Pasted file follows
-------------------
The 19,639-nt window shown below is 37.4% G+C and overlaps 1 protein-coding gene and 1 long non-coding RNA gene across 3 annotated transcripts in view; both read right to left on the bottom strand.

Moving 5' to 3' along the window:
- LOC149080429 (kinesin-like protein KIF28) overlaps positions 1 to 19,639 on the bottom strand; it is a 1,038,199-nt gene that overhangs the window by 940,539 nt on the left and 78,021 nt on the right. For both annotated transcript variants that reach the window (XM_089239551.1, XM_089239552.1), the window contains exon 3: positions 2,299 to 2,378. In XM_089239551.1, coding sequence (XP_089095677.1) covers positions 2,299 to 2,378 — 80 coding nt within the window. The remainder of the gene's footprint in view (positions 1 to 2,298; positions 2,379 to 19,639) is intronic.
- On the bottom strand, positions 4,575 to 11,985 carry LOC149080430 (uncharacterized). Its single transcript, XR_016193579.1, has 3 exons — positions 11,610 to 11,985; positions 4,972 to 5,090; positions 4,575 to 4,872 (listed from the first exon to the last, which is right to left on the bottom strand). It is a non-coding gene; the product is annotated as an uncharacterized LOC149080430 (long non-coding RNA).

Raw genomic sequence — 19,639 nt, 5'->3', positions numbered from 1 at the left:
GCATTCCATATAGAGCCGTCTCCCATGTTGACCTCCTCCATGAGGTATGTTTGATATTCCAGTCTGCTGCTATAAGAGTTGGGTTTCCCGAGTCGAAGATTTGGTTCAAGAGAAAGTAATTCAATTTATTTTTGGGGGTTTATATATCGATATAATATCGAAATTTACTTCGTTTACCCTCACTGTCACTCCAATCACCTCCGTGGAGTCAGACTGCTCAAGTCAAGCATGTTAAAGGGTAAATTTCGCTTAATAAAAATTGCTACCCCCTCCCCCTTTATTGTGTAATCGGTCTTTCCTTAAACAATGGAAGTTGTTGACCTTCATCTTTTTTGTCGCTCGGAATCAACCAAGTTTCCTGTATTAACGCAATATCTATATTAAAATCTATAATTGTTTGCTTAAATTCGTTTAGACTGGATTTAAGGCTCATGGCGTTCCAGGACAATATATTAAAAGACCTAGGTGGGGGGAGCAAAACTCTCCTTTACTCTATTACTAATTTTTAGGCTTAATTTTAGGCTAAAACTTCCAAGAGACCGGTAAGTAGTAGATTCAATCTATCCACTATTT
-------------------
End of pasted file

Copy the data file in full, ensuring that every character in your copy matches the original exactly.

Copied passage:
The 19,639-nt window shown below is 37.4% G+C and overlaps 1 protein-coding gene and 1 long non-coding RNA gene across 3 annotated transcripts in view; both read right to left on the bottom strand.

Moving 5' to 3' along the window:
- LOC149080429 (kinesin-like protein KIF28) overlaps positions 1 to 19,639 on the bottom strand; it is a 1,038,199-nt gene that overhangs the window by 940,539 nt on the left and 78,021 nt on the right. For both annotated transcript variants that reach the window (XM_089239551.1, XM_089239552.1), the window contains exon 3: positions 2,299 to 2,378. In XM_089239551.1, coding sequence (XP_089095677.1) covers positions 2,299 to 2,378 — 80 coding nt within the window. The remainder of the gene's footprint in view (positions 1 to 2,298; positions 2,379 to 19,639) is intronic.
- On the bottom strand, positions 4,575 to 11,985 carry LOC149080430 (uncharacterized). Its single transcript, XR_016193579.1, has 3 exons — positions 11,610 to 11,985; positions 4,972 to 5,090; positions 4,575 to 4,872 (listed from the first exon to the last, which is right to left on the bottom strand). It is a non-coding gene; the product is annotated as an uncharacterized LOC149080430 (long non-coding RNA).

Raw genomic sequence — 19,639 nt, 5'->3', positions numbered from 1 at the left:
GCATTCCATATAGAGCCGTCTCCCATGTTGACCTCCTCCATGAGGTATGTTTGATATTCCAGTCTGCTGCTATAAGAGTTGGGTTTCCCGAGTCGAAGATTTGGTTCAAGAGAAAGTAATTCAATTTATTTTTGGGGGTTTATATATCGATATAATATCGAAATTTACTTCGTTTACCCTCACTGTCACTCCAATCACCTCCGTGGAGTCAGACTGCTCAAGTCAAGCATGTTAAAGGGTAAATTTCGCTTAATAAAAATTGCTACCCCCTCCCCCTTTATTGTGTAATCGGTCTTTCCTTAAACAATGGAAGTTGTTGACCTTCATCTTTTTTGTCGCTCGGAATCAACCAAGTTTCCTGTATTAACGCAATATCTATATTAAAATCTATAATTGTTTGCTTAAATTCGTTTAGACTGGATTTAAGGCTCATGGCGTTCCAGGACAATATATTAAAAGACCTAGGTGGGGGGAGCAAAACTCTCCTTTACTCTATTACTAATTTTTAGGCTTAATTTTAGGCTAAAACTTCCAAGAGACCGGTAAGTAGTAGATTCAATCTATCCACTATTT